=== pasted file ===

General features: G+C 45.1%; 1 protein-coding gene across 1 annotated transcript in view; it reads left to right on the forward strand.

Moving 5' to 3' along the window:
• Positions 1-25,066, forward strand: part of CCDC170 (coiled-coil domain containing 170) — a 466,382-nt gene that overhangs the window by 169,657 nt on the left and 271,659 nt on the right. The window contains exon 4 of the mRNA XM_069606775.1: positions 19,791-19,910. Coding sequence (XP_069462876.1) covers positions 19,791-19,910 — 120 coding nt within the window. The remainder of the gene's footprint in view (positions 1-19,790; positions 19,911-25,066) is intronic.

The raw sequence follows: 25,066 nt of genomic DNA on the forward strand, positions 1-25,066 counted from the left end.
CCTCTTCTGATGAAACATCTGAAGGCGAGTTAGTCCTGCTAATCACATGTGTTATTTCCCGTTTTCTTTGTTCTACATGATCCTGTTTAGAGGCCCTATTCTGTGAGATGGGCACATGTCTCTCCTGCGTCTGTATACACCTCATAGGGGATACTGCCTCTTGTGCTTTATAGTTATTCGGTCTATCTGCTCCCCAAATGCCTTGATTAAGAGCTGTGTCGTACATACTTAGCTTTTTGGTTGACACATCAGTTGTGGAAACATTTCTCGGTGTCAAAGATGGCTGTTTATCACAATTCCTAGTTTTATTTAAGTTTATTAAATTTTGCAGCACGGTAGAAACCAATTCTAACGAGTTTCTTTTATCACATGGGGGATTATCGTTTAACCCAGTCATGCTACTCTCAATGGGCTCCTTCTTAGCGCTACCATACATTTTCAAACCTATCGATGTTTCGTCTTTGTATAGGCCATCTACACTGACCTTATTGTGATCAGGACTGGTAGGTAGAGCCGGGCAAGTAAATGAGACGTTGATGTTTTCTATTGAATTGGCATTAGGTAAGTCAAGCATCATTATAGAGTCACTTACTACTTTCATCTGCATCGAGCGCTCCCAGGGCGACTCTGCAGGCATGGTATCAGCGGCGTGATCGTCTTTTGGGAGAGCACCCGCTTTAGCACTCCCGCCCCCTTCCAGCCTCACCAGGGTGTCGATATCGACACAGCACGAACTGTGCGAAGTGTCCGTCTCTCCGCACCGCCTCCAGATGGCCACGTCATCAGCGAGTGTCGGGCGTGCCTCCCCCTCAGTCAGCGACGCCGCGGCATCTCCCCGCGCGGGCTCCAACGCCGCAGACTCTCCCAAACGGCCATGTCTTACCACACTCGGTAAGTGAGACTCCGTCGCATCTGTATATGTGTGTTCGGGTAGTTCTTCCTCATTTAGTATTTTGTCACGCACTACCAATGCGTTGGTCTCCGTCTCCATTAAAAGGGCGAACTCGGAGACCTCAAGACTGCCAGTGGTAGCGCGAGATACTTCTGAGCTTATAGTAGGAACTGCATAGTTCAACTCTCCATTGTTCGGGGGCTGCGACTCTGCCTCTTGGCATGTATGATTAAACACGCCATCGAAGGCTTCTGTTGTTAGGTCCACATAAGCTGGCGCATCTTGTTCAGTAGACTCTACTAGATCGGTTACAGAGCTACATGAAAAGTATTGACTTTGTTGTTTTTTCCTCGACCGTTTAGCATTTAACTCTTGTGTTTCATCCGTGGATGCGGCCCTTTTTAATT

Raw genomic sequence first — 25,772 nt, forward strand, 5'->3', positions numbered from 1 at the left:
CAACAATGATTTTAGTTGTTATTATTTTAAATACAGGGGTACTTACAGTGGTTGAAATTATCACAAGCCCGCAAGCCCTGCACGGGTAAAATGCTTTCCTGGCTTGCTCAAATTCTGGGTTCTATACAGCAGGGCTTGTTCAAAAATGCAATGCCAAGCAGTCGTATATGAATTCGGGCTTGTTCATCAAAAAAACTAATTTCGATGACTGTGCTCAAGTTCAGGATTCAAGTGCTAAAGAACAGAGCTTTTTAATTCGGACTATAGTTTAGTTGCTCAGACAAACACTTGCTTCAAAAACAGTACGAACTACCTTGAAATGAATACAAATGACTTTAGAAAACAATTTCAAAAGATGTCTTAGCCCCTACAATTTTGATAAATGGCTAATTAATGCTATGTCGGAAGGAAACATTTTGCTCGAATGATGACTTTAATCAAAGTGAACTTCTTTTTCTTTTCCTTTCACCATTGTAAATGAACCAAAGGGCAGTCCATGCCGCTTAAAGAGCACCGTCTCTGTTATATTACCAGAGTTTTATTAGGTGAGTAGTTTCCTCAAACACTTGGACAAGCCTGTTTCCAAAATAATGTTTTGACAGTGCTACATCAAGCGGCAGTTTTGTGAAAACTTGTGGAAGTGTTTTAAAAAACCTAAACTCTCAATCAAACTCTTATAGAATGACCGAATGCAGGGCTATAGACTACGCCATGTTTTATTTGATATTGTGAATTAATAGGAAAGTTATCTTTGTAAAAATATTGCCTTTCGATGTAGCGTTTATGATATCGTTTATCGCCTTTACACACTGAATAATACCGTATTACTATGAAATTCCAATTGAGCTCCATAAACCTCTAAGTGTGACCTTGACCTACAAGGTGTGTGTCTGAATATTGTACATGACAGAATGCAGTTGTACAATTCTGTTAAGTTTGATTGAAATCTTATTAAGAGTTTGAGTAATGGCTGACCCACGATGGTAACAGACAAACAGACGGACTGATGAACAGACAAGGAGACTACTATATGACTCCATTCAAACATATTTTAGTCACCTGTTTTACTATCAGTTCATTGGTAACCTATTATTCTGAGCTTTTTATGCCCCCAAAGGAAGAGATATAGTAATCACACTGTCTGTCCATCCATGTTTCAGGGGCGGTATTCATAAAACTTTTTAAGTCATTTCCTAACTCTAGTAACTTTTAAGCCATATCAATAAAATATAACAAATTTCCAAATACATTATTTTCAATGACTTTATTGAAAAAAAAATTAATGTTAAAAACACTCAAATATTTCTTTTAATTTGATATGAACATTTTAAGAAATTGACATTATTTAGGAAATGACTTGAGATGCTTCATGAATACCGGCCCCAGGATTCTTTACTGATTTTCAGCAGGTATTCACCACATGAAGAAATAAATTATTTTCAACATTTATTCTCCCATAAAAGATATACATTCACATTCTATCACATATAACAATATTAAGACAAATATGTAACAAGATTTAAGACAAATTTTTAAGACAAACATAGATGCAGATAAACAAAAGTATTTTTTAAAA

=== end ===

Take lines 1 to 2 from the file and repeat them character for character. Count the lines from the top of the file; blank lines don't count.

General features: G+C 45.1%; 1 protein-coding gene across 1 annotated transcript in view; it reads left to right on the forward strand.

Moving 5' to 3' along the window: